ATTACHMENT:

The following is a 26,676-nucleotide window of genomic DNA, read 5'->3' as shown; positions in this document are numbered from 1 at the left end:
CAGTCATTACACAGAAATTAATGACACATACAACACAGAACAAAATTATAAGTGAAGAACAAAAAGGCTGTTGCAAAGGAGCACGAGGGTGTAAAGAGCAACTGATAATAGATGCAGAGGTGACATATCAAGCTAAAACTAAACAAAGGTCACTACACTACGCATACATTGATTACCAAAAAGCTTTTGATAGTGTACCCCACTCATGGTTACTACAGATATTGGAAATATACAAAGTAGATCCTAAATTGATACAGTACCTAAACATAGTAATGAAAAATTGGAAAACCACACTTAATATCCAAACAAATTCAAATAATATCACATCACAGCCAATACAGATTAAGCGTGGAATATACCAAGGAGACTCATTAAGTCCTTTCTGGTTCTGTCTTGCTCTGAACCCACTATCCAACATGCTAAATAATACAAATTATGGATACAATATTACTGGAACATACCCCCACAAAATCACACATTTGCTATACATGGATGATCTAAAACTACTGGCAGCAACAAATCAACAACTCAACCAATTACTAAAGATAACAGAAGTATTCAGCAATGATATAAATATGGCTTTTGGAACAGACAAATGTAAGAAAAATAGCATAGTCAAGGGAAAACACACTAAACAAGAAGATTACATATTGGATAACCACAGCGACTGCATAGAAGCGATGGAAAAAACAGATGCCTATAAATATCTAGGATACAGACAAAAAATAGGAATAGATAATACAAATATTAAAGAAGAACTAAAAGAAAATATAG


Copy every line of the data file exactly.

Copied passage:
The following is a 26,676-nucleotide window of genomic DNA, read 5'->3' as shown; positions in this document are numbered from 1 at the left end:
CAGTCATTACACAGAAATTAATGACACATACAACACAGAACAAAATTATAAGTGAAGAACAAAAAGGCTGTTGCAAAGGAGCACGAGGGTGTAAAGAGCAACTGATAATAGATGCAGAGGTGACATATCAAGCTAAAACTAAACAAAGGTCACTACACTACGCATACATTGATTACCAAAAAGCTTTTGATAGTGTACCCCACTCATGGTTACTACAGATATTGGAAATATACAAAGTAGATCCTAAATTGATACAGTACCTAAACATAGTAATGAAAAATTGGAAAACCACACTTAATATCCAAACAAATTCAAATAATATCACATCACAGCCAATACAGATTAAGCGTGGAATATACCAAGGAGACTCATTAAGTCCTTTCTGGTTCTGTCTTGCTCTGAACCCACTATCCAACATGCTAAATAATACAAATTATGGATACAATATTACTGGAACATACCCCCACAAAATCACACATTTGCTATACATGGATGATCTAAAACTACTGGCAGCAACAAATCAACAACTCAACCAATTACTAAAGATAACAGAAGTATTCAGCAATGATATAAATATGGCTTTTGGAACAGACAAATGTAAGAAAAATAGCATAGTCAAGGGAAAACACACTAAACAAGAAGATTACATATTGGATAACCACAGCGACTGCATAGAAGCGATGGAAAAAACAGATGCCTATAAATATCTAGGATACAGACAAAAAATAGGAATAGATAATACAAATATTAAAGAAGAACTAAAAGAAAATATAG